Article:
When Henry McCance started at Greylock Partners in 1969, the venture capital industry had less than $100 million flowing into it each year, he estimates. Now, it’s roughly a $20 billion-a-year sector of the financial world that has backed companies whose products are, in many cases, staples of modern living.
Five years ago, McCance, now Greylock’s chairman emeritus, started a nonprofit research foundation called the Cure Alzheimer’s Fund.
“I’ve seen the power of what a passionate, bright entrepreneur, coupled with some farsighted investors, can do in terms of changing an industry and transforming how the commercial world works,’’ he says. He hopes his foundation can bring about a similar transformation in medical research.
It all started about 10 years ago, when McCance’s wife was diagnosed with Alzheimer’s, a degenerative neurological disorder. McCance found that most doctors’ advice seemed primitive, at best, suggesting patients do things like take Advil or vitamin E to slow the disease’s progression.
He connected with a few other wealthy families with a strong interest in Alzheimer’s research, he says. Veteran investors Jacqui and Jeff Morby and philanthropists Phyllis and Jerome Rappaport joined him as the founders of the fund, he said.
First, they set out to find the brightest researchers. This falls directly in line with McCance’s first tenet of venture capital success: Find the visionaries.
“The really great venture capitalists are proactive, not reactive,’’ he said. “They try to identify the best entrepreneurial talent, and they go and sell themselves to those future leaders.’’
So rather than sift through unsolicited research proposals, the fund’s founders looked for the people they thought were the best. At the top of the list was a Massachusetts General Hospital geneticist, Rudolph Tanzi, McCance said; he joined the foundation to head its research consortium.
McCance’s second piece of advice for success: Support the visionaries with top executive leadership. To apply that principle in the nonprofit context, the Cure Alzheimer’s Fund needed to hire the equivalent of a go-to-market person, McCance says. It brought on a president and CEO, Tim Armour, a Harvard Business School graduate who ran another nonprofit, the JASON Foundation, focused on improving middle school students’ science and math scores.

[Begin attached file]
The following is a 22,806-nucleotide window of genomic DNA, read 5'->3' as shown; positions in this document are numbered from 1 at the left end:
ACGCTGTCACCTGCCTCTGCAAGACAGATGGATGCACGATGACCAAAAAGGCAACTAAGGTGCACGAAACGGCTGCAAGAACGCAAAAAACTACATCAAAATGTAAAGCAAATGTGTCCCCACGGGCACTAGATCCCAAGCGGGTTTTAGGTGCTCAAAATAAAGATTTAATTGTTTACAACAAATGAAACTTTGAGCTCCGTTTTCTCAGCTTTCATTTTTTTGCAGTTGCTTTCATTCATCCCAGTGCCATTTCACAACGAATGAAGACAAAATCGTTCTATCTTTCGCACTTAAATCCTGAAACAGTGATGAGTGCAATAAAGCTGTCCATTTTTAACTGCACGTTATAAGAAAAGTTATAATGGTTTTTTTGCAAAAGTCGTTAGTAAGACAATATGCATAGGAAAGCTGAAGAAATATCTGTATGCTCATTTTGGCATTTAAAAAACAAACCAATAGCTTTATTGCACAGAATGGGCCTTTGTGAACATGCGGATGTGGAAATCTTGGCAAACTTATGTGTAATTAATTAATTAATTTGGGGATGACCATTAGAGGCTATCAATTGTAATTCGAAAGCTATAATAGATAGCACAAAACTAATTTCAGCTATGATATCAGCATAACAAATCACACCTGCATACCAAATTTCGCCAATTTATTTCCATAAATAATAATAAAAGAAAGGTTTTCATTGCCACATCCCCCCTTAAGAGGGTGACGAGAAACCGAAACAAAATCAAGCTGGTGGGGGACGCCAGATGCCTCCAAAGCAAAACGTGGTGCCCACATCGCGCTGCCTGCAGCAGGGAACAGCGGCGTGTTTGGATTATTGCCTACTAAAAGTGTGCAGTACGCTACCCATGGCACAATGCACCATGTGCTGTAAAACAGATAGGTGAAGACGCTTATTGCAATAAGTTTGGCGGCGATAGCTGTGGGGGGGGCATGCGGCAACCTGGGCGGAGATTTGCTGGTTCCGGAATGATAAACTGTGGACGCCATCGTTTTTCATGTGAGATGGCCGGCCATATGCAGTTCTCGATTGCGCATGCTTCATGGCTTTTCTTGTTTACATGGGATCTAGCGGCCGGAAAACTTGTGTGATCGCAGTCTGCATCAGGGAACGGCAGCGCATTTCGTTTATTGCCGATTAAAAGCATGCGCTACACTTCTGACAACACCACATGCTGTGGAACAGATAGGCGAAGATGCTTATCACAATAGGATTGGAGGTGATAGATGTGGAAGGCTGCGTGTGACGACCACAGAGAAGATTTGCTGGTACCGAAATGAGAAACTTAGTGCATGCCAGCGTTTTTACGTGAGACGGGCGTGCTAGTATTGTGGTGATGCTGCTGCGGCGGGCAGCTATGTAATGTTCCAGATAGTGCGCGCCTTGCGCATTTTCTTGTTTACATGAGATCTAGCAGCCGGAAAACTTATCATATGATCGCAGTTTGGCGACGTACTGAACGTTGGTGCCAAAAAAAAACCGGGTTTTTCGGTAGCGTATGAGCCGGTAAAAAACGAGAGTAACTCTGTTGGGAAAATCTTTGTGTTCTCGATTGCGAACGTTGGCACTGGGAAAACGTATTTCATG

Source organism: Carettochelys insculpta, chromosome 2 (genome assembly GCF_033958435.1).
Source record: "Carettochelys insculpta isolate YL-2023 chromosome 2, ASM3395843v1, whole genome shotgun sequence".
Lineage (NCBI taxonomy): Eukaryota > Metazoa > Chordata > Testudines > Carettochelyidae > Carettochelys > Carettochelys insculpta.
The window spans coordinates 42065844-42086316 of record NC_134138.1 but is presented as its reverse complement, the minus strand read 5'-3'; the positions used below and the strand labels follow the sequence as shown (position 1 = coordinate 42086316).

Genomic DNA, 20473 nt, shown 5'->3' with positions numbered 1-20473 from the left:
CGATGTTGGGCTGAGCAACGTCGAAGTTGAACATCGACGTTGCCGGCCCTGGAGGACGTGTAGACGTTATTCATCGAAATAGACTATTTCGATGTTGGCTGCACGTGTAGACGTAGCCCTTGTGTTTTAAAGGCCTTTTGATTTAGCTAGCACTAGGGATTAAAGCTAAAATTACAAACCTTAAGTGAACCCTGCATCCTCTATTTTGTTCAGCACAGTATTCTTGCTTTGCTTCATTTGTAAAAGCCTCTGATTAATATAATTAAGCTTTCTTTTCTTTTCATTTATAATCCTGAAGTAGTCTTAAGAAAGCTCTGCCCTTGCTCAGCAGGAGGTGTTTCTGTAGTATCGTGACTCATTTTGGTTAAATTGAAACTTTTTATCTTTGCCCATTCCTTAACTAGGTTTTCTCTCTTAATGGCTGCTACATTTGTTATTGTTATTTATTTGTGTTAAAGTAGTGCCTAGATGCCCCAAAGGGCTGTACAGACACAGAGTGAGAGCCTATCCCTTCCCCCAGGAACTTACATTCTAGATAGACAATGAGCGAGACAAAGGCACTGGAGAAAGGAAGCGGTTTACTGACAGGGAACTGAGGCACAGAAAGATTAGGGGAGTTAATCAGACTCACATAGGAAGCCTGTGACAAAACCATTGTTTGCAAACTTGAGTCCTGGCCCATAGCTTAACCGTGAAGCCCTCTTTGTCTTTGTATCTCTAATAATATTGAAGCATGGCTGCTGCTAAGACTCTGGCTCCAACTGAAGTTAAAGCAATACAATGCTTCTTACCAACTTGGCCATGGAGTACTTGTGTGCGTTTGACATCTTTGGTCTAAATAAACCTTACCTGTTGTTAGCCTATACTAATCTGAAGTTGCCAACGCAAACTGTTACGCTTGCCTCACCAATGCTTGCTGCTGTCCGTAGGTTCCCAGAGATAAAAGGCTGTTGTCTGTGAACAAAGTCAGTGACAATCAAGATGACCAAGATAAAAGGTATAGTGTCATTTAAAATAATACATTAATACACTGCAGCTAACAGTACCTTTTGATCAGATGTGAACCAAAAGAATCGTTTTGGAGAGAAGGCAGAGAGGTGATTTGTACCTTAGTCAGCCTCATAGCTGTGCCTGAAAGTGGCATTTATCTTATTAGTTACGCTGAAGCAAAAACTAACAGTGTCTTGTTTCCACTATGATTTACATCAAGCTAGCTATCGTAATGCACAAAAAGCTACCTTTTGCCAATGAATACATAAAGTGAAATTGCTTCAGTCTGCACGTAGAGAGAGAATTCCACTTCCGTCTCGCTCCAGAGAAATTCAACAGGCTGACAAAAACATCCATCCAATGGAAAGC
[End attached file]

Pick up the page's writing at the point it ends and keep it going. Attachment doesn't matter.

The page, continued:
The fund has also embraced McCance’s third tenet: Establish a frugal culture.
Greylock donated office space for the first two years. The fund has since moved to Wellesley. And the three founding families pay all overhead costs, so that 100 percent of every dollar they solicit goes to research.
“Everybody who knows me knows I stretch a dollar in every way,’’ McCance says.
It is largely by following McCance’s last piece of advice — dare to be great — that the fund seeks to set itself apart. It raised about $15 million between 2005 and 2009, with about half coming from the founders. It aims to raise about $4 million per year from now on, he said.
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Billions of dollars are being poured into research and development work against cancer, by governments and pharmaceutical companies all over the world. So it shouldn’t be a surprise that we’ve been itching to pull off a socko event that gathers some of Boston’s top entrepreneurs in the field for an in-depth conversation.
So here it is. “Boston’s War on Cancer’’ will be held Oct. 20 at Millennium: The Takeda Oncology Co. in Cambridge. This event will feature some of the big names, and maybe a few you don’t know.
Millennium’s chief executive, Deborah Dunsire, will kick things off with her view of the state of cancer drugs. We will also hear from CEOs at some of New England’s top venture-backed start-ups who are working on cutting-edge strategies against cancer.
The group includes Doug Fambrough of Dicerna Therapeutics from the field of RNA interference drugs; Alexis Borisy of Foundation Medicine and Third Rock Ventures on promising new cancer targets; Mark Goldsmith of Constellation Pharmaceuticals on epigenetics; and Dave Okrongly of Quanterix on new diagnostics precise enough to spot early signs of cancer in a drop of blood.
In between, we’ll hear from people who have devoted their careers to thinking about how to take promising new drugs to market.
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Danvers-based Photo Diagnostic Systems, a medical imaging start-up, has raised $5 million in equity funding. The news was first reported by Mass High Tech. Its article says Bernard Gordon, a founder of Analogic and NeuroLogica, bought the assets of Photo Detection Systems (now defunct) and invested in the new company through the Gordon Charitable Remainder Trust. Photo Diagnostic, with a staff of about 15 people, is developing a portable PET (positron emission tomography) scanner.
This report was compiled by the editors of Xconomy, an online news website focused on the business of technology and innovation. For more New England coverage, visit www.Xconomy.com/boston.